@postaday 212; #postaday2011.
Yesterday’s blog entry got a lot of hits but only one comment. I did, however, receive a few comments via Twitter direct messages. I completely understand.
When someone you know does something that makes you feel as though you had them pegged incorrectly, it sets you back. It makes you wonder how you missed the indicators that a person is not exactly who they present themselves to be. You struggle with your impulse to judge lest you be judged.
We all have our dark sides. We all have our dark thoughts. Whether we choose to act on them or not is the silky fine thread of separation. If this darkness stays within or is acted upon privately and discretely, it’s only yours. When you let the darkness bleed into your life, penetrating your career, your family, affecting innocent people, taking you to the edge and beyond, then it isn’t right.
This brings me to consider the struggle gay people have about coming out. I’m glad that it’s OK to be gay. Generally, it is. But there are people, I am sure, who struggle with this double identity, to hide it from their parents and other loved ones, to keep it under wraps because they think it could cost them their job and traditional relationships. It is a burden they choose to bear but long to discard. The timing is personal, and it could mean sacrificing the greatest love they’ll ever know because they couldn’t set themselves free.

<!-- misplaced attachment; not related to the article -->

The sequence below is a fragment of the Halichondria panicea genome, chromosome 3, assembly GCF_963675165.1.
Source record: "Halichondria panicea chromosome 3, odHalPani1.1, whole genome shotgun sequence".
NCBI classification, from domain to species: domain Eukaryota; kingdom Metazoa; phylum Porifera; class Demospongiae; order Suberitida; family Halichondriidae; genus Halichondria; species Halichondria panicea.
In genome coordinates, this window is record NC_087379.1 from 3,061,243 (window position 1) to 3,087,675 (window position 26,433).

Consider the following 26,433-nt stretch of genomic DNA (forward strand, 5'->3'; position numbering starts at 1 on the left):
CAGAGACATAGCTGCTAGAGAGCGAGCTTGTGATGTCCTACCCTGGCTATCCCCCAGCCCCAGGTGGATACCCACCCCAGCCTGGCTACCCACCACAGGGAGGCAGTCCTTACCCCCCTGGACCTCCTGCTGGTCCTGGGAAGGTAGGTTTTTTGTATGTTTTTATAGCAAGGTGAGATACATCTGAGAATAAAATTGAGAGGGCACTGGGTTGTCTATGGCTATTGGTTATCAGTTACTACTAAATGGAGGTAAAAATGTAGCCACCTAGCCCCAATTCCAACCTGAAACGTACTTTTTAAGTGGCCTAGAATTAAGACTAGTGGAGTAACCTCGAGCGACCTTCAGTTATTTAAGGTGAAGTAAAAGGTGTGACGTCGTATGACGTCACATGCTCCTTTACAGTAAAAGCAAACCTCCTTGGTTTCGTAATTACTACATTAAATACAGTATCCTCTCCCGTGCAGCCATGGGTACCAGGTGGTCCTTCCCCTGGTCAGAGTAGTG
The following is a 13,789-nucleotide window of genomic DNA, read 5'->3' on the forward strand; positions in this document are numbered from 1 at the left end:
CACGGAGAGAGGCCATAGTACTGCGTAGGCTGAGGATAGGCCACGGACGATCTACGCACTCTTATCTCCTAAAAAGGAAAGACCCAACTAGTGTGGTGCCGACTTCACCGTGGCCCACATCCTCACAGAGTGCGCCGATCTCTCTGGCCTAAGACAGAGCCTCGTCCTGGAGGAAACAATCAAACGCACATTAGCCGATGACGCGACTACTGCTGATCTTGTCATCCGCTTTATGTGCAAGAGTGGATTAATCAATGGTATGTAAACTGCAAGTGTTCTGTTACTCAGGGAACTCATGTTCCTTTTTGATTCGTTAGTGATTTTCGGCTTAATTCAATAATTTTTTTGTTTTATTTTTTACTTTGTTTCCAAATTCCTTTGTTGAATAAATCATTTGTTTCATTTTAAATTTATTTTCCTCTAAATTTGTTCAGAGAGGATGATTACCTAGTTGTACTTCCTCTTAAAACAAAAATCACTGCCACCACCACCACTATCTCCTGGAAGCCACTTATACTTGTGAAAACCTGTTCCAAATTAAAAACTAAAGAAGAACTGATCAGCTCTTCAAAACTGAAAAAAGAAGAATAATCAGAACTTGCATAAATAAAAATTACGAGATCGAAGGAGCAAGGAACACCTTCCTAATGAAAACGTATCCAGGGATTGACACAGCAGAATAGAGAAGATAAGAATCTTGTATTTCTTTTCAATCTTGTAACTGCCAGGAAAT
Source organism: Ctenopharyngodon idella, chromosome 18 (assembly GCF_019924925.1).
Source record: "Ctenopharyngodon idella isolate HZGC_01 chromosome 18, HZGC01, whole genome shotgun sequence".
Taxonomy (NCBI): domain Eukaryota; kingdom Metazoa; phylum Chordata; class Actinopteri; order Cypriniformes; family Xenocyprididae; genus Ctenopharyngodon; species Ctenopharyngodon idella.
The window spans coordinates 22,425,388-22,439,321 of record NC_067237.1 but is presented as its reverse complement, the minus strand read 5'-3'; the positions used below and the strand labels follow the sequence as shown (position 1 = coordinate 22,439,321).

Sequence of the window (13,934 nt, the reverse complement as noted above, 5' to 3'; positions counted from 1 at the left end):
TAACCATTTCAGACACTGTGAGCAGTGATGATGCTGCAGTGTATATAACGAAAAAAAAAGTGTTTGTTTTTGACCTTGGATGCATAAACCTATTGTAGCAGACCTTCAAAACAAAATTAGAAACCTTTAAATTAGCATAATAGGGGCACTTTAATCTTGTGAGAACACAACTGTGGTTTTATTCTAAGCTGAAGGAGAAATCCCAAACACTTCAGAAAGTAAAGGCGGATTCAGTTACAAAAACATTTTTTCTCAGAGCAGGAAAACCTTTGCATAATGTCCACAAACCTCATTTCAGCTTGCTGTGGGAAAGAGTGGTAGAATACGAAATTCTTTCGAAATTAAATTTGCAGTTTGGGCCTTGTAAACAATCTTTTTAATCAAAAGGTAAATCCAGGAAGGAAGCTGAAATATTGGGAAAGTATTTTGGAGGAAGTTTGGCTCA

We all have double identities that never surface. Who needs to know you need to be bound to feel love, eat until you purge, max out your credit cards, or wear your underwear two days in a row? Who needs to know whether you sleep in the nude or not? Who needs to know your secrets?
To a degree, I think we all want to share the crud we hide. We are all in search of that one person we can fully trust, who will never betray us, who will let us have our darkness and never use it against us. But sometimes it’s really a good idea to not burden them with the worst we can be.
What if we get caught? What if we are found out? What if what we do is criminal, against the law, a despicable crime that ripples harm beyond the id? It’s a personal decision to own it, to seek rehabilitation or redemption. Find those who wish to remain your friends. Learn. We’re all working toward being that whole person we should be.